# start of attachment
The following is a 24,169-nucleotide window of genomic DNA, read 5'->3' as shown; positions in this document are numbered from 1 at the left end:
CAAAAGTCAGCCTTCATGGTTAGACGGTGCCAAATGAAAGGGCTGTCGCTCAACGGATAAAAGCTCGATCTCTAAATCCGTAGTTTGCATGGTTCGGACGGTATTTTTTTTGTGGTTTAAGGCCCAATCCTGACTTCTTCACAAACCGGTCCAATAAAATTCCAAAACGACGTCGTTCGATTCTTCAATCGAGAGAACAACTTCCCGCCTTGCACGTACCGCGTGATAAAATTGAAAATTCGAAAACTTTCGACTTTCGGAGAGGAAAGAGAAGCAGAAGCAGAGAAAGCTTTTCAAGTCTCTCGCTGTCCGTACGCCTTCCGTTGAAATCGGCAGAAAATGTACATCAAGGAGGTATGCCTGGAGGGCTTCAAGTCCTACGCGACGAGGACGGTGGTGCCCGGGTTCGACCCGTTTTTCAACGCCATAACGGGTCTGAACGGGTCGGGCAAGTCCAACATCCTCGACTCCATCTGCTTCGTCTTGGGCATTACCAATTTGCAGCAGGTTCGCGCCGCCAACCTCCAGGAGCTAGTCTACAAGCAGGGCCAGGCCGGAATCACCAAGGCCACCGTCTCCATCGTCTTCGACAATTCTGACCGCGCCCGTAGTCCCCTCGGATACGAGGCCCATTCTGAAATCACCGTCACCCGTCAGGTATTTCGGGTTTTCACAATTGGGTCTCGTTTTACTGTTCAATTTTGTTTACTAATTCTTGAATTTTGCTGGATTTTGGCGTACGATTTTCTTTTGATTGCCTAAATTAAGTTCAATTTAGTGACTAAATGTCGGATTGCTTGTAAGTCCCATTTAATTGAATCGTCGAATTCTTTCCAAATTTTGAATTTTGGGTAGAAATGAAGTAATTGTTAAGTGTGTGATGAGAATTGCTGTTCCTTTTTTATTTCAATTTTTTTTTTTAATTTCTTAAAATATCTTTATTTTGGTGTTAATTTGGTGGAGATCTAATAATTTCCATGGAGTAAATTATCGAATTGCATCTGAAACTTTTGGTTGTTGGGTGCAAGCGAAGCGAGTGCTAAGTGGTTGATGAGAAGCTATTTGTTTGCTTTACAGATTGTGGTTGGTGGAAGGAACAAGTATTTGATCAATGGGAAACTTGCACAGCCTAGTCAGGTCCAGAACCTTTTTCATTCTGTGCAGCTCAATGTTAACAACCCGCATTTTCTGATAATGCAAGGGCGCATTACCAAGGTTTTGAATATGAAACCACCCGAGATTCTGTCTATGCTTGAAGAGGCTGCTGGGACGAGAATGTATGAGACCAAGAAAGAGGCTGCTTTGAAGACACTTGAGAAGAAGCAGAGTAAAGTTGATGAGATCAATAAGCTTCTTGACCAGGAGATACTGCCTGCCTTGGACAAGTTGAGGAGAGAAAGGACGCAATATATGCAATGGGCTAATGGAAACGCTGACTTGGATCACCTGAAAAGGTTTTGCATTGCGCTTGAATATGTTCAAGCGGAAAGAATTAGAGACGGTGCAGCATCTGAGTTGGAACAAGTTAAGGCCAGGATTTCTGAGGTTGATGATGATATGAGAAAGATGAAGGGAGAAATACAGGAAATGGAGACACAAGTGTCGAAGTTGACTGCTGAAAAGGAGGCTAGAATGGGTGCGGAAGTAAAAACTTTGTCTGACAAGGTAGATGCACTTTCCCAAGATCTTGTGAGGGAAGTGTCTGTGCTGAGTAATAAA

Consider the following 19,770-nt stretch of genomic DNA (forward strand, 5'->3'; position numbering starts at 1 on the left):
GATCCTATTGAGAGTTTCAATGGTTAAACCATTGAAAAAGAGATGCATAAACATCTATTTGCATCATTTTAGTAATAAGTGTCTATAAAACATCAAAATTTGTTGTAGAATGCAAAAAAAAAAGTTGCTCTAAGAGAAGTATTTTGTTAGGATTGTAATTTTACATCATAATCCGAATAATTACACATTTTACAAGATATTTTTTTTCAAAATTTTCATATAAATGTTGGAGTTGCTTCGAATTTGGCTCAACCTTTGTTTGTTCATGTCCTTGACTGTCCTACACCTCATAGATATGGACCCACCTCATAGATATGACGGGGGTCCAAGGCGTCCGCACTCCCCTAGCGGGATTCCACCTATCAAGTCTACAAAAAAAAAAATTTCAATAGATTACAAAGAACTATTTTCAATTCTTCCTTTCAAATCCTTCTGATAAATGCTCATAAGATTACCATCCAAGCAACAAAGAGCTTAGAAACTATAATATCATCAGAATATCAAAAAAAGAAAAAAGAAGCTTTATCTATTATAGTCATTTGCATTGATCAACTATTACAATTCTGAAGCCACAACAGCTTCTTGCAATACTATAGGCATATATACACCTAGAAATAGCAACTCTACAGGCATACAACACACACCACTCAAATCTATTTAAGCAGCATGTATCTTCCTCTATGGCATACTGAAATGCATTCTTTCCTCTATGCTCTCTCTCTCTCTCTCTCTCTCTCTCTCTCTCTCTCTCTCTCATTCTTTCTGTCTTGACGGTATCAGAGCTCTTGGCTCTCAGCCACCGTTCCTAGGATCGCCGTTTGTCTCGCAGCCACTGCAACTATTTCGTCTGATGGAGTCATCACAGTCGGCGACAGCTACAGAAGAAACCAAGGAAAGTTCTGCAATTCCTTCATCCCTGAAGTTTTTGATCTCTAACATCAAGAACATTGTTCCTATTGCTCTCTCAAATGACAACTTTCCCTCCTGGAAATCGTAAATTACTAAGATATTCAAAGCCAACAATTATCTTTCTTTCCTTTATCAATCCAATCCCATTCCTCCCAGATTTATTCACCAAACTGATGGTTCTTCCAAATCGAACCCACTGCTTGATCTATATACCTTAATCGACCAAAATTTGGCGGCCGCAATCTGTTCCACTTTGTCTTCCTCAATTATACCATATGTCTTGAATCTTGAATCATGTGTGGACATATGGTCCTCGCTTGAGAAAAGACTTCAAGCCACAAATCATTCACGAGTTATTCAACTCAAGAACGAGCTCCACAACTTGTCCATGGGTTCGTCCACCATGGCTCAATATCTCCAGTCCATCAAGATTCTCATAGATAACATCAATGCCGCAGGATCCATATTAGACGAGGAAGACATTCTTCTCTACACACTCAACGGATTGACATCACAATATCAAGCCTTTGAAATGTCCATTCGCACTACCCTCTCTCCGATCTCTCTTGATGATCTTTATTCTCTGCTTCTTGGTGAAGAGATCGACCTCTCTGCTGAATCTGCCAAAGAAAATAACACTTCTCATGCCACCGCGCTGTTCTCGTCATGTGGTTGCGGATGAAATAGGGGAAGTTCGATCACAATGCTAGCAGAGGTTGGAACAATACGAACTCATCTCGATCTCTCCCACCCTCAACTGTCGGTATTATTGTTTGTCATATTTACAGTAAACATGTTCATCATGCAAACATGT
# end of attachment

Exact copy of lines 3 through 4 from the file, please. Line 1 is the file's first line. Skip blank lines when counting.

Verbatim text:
Consider the following 19,770-nt stretch of genomic DNA (forward strand, 5'->3'; position numbering starts at 1 on the left):
GATCCTATTGAGAGTTTCAATGGTTAAACCATTGAAAAAGAGATGCATAAACATCTATTTGCATCATTTTAGTAATAAGTGTCTATAAAACATCAAAATTTGTTGTAGAATGCAAAAAAAAAAGTTGCTCTAAGAGAAGTATTTTGTTAGGATTGTAATTTTACATCATAATCCGAATAATTACACATTTTACAAGATATTTTTTTTCAAAATTTTCATATAAATGTTGGAGTTGCTTCGAATTTGGCTCAACCTTTGTTTGTTCATGTCCTTGACTGTCCTACACCTCATAGATATGGACCCACCTCATAGATATGACGGGGGTCCAAGGCGTCCGCACTCCCCTAGCGGGATTCCACCTATCAAGTCTACAAAAAAAAAAATTTCAATAGATTACAAAGAACTATTTTCAATTCTTCCTTTCAAATCCTTCTGATAAATGCTCATAAGATTACCATCCAAGCAACAAAGAGCTTAGAAACTATAATATCATCAGAATATCAAAAAAAGAAAAAAGAAGCTTTATCTATTATAGTCATTTGCATTGATCAACTATTACAATTCTGAAGCCACAACAGCTTCTTGCAATACTATAGGCATATATACACCTAGAAATAGCAACTCTACAGGCATACAACACACACCACTCAAATCTATTTAAGCAGCATGTATCTTCCTCTATGGCATACTGAAATGCATTCTTTCCTCTATGCTCTCTCTCTCTCTCTCTCTCTCTCTCTCTCTCTCTCTCTCTCATTCTTTCTGTCTTGACGGTATCAGAGCTCTTGGCTCTCAGCCACCGTTCCTAGGATCGCCGTTTGTCTCGCAGCCACTGCAACTATTTCGTCTGATGGAGTCATCACAGTCGGCGACAGCTACAGAAGAAACCAAGGAAAGTTCTGCAATTCCTTCATCCCTGAAGTTTTTGATCTCTAACATCAAGAACATTGTTCCTATTGCTCTCTCAAATGACAACTTTCCCTCCTGGAAATCGTAAATTACTAAGATATTCAAAGCCAACAATTATCTTTCTTTCCTTTATCAATCCAATCCCATTCCTCCCAGATTTATTCACCAAACTGATGGTTCTTCCAAATCGAACCCACTGCTTGATCTATATACCTTAATCGACCAAAATTTGGCGGCCGCAATCTGTTCCACTTTGTCTTCCTCAATTATACCATATGTCTTGAATCTTGAATCATGTGTGGACATATGGTCCTCGCTTGAGAAAAGACTTCAAGCCACAAATCATTCACGAGTTATTCAACTCAAGAACGAGCTCCACAACTTGTCCATGGGTTCGTCCACCATGGCTCAATATCTCCAGTCCATCAAGATTCTCATAGATAACATCAATGCCGCAGGATCCATATTAGACGAGGAAGACATTCTTCTCTACACACTCAACGGATTGACATCACAATATCAAGCCTTTGAAATGTCCATTCGCACTACCCTCTCTCCGATCTCTCTTGATGATCTTTATTCTCTGCTTCTTGGTGAAGAGATCGACCTCTCTGCTGAATCTGCCAAAGAAAATAACACTTCTCATGCCACCGCGCTGTTCTCGTCATGTGGTTGCGGATGAAATAGGGGAAGTTCGATCACAATGCTAGCAGAGGTTGGAACAATACGAACTCATCTCGATCTCTCCCACCCTCAACTGTCGGTATTATTGTTTGTCATATTTACAGTAAACATGTTCATCATGCAAACATGT